November 2017 VOL 8, NO 11

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Category III: Patient Advocacy/Patient Empowerment, Eighth Annual AONN+ Conference Abstracts

A Patient/Provider Discussion Tool for Chronic Myeloid Leukemia

Claire Saxton, MBA1; Heather Hollen, MS1; Jenny Karubian, MA2; Alexandra Zaleta, PhD2
1Cancer Support Community, Washington, DC
2Cancer Support Community, Research and Training Institute
Philadelphia, PA
 

Background: The Cancer Support Community (CSC) has designed a patient/provider discussion tool for patients with chronic myeloid leukemia (CML). The main goal of the tool is to help patients and caregivers better communicate with their healthcare providers by asking questions to support patients’ and caregivers’ understanding of what their healthcare team is trying to communicate and clearly stating their goals for treatment, any barriers to compliance they are facing, symptoms and side effects, and changes in their daily life that result from CML symptoms and side effects. When CML patients are receiving long-term drug therapy during the chronic phase of their disease, office visits are typically scheduled quarterly or annually. The aim of this tool is to help patients assess their side effects, goals for treatment, and how treatment is affecting their lives, so that they can relay these issues to their provider. It also includes tips for coping and additional resources.

Objectives: (1) Did the tool reflect the top issues CML patients and caregivers want to discuss with their providers? (2) Was the tool useful for a wide range of CML patients and caregivers? How could it be made more useful? (3) Did the tool reflect how CML affects patients’ lives? (4) Could the tool help patients and caregivers articulate the broader impacts of CML to their providers? (5) At what stage of illness is this tool useful? Does it have different uses at different stages?

Methods: CSC created this piece using CSC’s discussion tool for metastatic breast cancer (http://bit.ly/2uZXGO4) as a template. CML-specific information from CSC’s Cancer Experience Registry (http://bit.ly/2taZHtM) was applied to the template to create a similar tool for CML. The initial draft of the CML tool was shown to the first wave of research participants, who provided qualitative feedback. The CML tool was then refined and presented as stimuli for the second wave of research.

In total, CSC conducted 4 focus groups and 4 individual interviews with 16 CML patients and 3 caregivers.

  • Wave 1 consisted of 3 focus groups and 3 individual interviews
  • Wave 2 consisted of 1 focus group and 1 individual interview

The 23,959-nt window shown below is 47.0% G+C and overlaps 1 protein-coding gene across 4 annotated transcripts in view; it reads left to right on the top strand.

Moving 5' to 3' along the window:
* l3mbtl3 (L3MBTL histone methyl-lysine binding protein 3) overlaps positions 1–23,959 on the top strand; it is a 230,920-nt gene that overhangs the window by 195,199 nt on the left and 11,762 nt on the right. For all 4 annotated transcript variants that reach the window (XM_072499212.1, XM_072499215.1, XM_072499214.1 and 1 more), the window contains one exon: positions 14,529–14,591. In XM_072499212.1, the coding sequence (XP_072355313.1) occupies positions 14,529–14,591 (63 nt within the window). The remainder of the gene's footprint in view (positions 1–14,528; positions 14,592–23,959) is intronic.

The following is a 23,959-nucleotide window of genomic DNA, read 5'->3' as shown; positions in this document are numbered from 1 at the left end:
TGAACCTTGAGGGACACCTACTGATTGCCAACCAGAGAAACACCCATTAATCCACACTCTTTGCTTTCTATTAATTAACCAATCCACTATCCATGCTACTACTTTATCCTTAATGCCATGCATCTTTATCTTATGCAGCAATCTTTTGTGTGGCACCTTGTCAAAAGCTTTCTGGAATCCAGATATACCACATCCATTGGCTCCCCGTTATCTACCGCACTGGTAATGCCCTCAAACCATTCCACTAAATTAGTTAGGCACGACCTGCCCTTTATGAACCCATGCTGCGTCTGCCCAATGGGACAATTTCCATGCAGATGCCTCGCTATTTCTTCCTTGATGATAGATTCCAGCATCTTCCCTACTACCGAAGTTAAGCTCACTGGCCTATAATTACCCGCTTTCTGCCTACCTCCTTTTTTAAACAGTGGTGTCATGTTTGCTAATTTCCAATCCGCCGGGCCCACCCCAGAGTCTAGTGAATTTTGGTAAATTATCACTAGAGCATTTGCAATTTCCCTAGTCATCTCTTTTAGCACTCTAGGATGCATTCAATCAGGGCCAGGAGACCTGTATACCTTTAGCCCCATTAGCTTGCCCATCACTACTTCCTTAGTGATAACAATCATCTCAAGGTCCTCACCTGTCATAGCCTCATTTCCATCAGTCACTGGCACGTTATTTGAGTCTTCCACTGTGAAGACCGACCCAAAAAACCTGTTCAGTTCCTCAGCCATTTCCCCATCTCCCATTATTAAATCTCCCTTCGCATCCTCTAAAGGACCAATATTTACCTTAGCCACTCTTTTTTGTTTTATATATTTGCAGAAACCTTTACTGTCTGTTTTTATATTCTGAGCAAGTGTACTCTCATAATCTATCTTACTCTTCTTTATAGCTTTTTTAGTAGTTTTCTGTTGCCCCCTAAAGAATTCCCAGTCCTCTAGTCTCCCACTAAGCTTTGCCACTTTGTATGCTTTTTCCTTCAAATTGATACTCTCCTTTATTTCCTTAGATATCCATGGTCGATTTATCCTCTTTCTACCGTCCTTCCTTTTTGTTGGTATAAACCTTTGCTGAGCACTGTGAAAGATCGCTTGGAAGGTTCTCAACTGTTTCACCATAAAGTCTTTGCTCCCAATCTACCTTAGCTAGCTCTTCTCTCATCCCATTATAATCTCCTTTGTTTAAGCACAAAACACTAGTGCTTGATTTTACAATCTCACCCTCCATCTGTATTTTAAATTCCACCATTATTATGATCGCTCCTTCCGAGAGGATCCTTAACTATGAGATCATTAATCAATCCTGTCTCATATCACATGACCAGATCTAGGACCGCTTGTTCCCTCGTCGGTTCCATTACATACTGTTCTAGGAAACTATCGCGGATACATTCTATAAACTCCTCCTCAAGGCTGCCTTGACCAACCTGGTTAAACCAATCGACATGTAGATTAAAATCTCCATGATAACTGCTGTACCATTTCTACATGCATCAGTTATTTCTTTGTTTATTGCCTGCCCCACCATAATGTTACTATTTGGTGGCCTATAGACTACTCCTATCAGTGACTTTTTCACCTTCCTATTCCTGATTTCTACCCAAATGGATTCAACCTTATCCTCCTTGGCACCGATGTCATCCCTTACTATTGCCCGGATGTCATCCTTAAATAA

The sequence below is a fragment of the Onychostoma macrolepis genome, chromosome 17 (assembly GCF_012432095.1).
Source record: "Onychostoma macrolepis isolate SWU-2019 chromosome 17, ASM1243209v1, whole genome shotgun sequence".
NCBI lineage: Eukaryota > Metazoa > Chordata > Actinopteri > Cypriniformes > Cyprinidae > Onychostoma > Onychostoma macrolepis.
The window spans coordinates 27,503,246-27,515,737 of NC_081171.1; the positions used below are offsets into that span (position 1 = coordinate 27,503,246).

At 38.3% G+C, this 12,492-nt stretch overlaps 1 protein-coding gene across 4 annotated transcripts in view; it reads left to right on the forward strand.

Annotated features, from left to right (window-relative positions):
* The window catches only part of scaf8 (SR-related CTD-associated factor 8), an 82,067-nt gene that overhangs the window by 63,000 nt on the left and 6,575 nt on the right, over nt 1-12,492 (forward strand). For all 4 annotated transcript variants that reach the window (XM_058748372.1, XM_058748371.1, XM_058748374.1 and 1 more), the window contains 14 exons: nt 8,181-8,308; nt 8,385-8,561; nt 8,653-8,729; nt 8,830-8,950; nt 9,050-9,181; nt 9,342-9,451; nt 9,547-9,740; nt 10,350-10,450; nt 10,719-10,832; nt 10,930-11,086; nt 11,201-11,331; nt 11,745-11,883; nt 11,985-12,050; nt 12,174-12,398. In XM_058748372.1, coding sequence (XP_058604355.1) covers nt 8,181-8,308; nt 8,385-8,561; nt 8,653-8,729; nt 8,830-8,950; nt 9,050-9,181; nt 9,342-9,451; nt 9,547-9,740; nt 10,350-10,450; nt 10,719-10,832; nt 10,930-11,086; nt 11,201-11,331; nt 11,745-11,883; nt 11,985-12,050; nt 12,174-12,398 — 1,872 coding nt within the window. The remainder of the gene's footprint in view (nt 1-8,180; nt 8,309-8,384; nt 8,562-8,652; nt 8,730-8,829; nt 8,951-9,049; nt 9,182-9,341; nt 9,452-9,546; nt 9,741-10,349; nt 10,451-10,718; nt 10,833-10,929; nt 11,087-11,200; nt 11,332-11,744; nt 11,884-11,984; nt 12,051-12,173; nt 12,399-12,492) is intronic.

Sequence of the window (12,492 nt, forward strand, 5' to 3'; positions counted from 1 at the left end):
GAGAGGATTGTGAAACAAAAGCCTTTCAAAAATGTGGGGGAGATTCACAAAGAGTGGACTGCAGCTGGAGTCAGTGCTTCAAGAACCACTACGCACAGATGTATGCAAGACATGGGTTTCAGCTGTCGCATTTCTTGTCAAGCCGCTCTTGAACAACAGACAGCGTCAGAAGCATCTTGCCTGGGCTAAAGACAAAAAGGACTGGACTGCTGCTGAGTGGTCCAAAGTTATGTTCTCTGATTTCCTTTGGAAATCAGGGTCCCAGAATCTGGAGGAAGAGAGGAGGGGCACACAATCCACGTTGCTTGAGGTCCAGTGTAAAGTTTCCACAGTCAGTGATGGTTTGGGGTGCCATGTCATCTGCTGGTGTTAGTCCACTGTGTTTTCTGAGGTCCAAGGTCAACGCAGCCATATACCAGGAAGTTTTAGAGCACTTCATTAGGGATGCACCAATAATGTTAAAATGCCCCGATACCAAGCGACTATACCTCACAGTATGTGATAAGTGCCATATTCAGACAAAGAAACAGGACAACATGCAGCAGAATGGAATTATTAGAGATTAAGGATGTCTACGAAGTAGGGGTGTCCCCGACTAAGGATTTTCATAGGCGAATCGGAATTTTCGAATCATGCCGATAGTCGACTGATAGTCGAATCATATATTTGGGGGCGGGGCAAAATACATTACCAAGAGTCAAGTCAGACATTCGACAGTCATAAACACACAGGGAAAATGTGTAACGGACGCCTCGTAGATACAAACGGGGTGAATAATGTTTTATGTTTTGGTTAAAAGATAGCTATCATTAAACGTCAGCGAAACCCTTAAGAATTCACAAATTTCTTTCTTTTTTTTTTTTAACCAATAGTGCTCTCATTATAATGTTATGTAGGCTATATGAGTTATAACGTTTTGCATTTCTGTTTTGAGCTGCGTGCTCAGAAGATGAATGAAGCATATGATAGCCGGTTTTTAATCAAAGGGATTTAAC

Results: CML patients and caregivers reported that:

  • Most of the top issues they wanted to address with their providers were captured in the initial version of the CML-specific tool. Additional issues requested included the impact of CML on their confidence/self-esteem and additional financial and support resources
  • This tool would be useful for newly diagnosed patients, patients switching to a new treatment or provider, and those who have infrequent visits to their oncologists
  • In the chronic stage of treatment, they can forget side effects that occurred months before their regular oncology visits. The tool can help them remember these details and organize their thoughts
  • They appreciated holistic approaches to managing their care in which treatment goals, life goals, and side effects are considered together. They report a lack of this understanding in the medical system overall
  • They often have difficulty expressing how CML influences their lives (family, work, spiritual, community, etc). They thought this tool would help them think through the ways that health impacts other areas of life

Conclusions: Based on the research results, the discussion tool would be most useful for newly diagnosed patients with CML, as well as for CML patients who were deciding whether to switch or were in the process of switching to a new medication. The intention is for patients and caregivers to use the tool to prepare for discussions during medical appointments. The tool prompts patients to discuss with their healthcare team their treatment goals as well as the impact of CML on their daily life and to seek resources to help them cope with changes in quality of life related to CML. Regarding implementation, CSC has a grant to distribute the tool at no charge to CML patients and caregivers via its internal network of almost 50 Cancer Support Communities and Gilda’s Clubs worldwide, the CancerSupportCommunity.org webpage, the Frankly Speaking About Cancer radio show, and partner patient advocacy groups. Our funder is also proposing to distribute the tool to CML healthcare providers via its salesforce. We would also like to make patient navigators aware of this tool and allow them to order/download it, at no charge, to help CML patients and caregivers improve their communication with healthcare providers.

  • Patients and caregivers want assistance in organizing their thoughts and preparing for oncology visits
  • Caregivers and patients view this tool as a way to empower patients to become active partners in their care and help them find ways to cope with their distress

Sponsorship: This project was supported by an unrestricted grant from Pfizer.

Sources

Breccia M, Graffigna G, Galimberti S, et al. Personal history and quality of life in chronic myeloid leukemia patients: a cross-sectional study using narrative medicine and quantitative analysis. Support Care Cancer. 2016;24:4487-4493.

Cancer Support Community. Chronic Myeloid Leukemia (CML) Specialty Registry Report 2017. www.cancersupportcommunity.org/sites/default/files/uploads/our-research/2017_Report/the_cml_specialty_report_7-10.pdf?v=1.2017.

Ha JF, Longnecker N. Doctor-patient communication: a review. Ochsner J. 2010;10:38-43.

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